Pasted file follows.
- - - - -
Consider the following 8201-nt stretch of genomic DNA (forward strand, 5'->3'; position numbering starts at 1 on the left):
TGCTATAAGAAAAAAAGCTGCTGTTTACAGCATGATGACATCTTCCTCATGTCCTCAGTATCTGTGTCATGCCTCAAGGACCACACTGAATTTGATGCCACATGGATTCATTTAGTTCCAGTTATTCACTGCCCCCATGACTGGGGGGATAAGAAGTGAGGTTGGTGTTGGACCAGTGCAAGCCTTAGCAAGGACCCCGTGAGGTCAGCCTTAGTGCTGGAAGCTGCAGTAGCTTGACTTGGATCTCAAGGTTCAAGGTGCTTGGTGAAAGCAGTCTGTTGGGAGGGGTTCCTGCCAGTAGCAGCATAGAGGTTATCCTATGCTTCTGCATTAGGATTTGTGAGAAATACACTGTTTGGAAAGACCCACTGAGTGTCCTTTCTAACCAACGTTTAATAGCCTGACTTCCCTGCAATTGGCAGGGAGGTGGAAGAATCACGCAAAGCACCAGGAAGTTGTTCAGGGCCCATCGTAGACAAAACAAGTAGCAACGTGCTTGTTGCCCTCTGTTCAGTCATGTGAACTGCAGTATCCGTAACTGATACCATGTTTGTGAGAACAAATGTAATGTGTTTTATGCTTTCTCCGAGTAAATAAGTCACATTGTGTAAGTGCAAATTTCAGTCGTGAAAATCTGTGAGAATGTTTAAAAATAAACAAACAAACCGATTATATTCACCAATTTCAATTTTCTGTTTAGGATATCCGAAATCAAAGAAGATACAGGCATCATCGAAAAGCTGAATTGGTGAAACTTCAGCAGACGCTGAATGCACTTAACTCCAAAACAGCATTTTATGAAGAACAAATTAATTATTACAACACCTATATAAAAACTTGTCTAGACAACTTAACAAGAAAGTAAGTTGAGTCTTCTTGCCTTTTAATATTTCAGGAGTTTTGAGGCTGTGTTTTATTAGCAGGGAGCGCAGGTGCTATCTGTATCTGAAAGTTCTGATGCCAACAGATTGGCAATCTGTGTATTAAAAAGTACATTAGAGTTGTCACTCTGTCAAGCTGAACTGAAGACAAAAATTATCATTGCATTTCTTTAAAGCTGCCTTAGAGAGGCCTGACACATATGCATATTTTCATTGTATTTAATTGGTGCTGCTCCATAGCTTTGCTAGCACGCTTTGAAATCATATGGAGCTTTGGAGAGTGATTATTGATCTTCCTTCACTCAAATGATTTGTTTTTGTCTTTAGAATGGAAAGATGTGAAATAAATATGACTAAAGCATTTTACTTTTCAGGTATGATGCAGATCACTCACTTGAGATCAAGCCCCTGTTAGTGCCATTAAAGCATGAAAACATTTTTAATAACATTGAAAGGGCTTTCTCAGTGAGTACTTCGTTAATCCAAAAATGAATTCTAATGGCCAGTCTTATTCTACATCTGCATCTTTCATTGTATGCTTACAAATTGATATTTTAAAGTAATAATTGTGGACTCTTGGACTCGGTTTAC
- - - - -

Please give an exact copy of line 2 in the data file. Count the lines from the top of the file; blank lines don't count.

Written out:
TGCTATAAGAAAAAAAGCTGCTGTTTACAGCATGATGACATCTTCCTCATGTCCTCAGTATCTGTGTCATGCCTCAAGGACCACACTGAATTTGATGCCACATGGATTCATTTAGTTCCAGTTATTCACTGCCCCCATGACTGGGGGGATAAGAAGTGAGGTTGGTGTTGGACCAGTGCAAGCCTTAGCAAGGACCCCGTGAGGTCAGCCTTAGTGCTGGAAGCTGCAGTAGCTTGACTTGGATCTCAAGGTTCAAGGTGCTTGGTGAAAGCAGTCTGTTGGGAGGGGTTCCTGCCAGTAGCAGCATAGAGGTTATCCTATGCTTCTGCATTAGGATTTGTGAGAAATACACTGTTTGGAAAGACCCACTGAGTGTCCTTTCTAACCAACGTTTAATAGCCTGACTTCCCTGCAATTGGCAGGGAGGTGGAAGAATCACGCAAAGCACCAGGAAGTTGTTCAGGGCCCATCGTAGACAAAACAAGTAGCAACGTGCTTGTTGCCCTCTGTTCAGTCATGTGAACTGCAGTATCCGTAACTGATACCATGTTTGTGAGAACAAATGTAATGTGTTTTATGCTTTCTCCGAGTAAATAAGTCACATTGTGTAAGTGCAAATTTCAGTCGTGAAAATCTGTGAGAATGTTTAAAAATAAACAAACAAACCGATTATATTCACCAATTTCAATTTTCTGTTTAGGATATCCGAAATCAAAGAAGATACAGGCATCATCGAAAAGCTGAATTGGTGAAACTTCAGCAGACGCTGAATGCACTTAACTCCAAAACAGCATTTTATGAAGAACAAATTAATTATTACAACACCTATATAAAAACTTGTCTAGACAACTTAACAAGAAAGTAAGTTGAGTCTTCTTGCCTTTTAATATTTCAGGAGTTTTGAGGCTGTGTTTTATTAGCAGGGAGCGCAGGTGCTATCTGTATCTGAAAGTTCTGATGCCAACAGATTGGCAATCTGTGTATTAAAAAGTACATTAGAGTTGTCACTCTGTCAAGCTGAACTGAAGACAAAAATTATCATTGCATTTCTTTAAAGCTGCCTTAGAGAGGCCTGACACATATGCATATTTTCATTGTATTTAATTGGTGCTGCTCCATAGCTTTGCTAGCACGCTTTGAAATCATATGGAGCTTTGGAGAGTGATTATTGATCTTCCTTCACTCAAATGATTTGTTTTTGTCTTTAGAATGGAAAGATGTGAAATAAATATGACTAAAGCATTTTACTTTTCAGGTATGATGCAGATCACTCACTTGAGATCAAGCCCCTGTTAGTGCCATTAAAGCATGAAAACATTTTTAATAACATTGAAAGGGCTTTCTCAGTGAGTACTTCGTTAATCCAAAAATGAATTCTAATGGCCAGTCTTATTCTACATCTGCATCTTTCATTGTATGCTTACAAATTGATATTTTAAAGTAATAATTGTGGACTCTTGGACTCGGTTTAC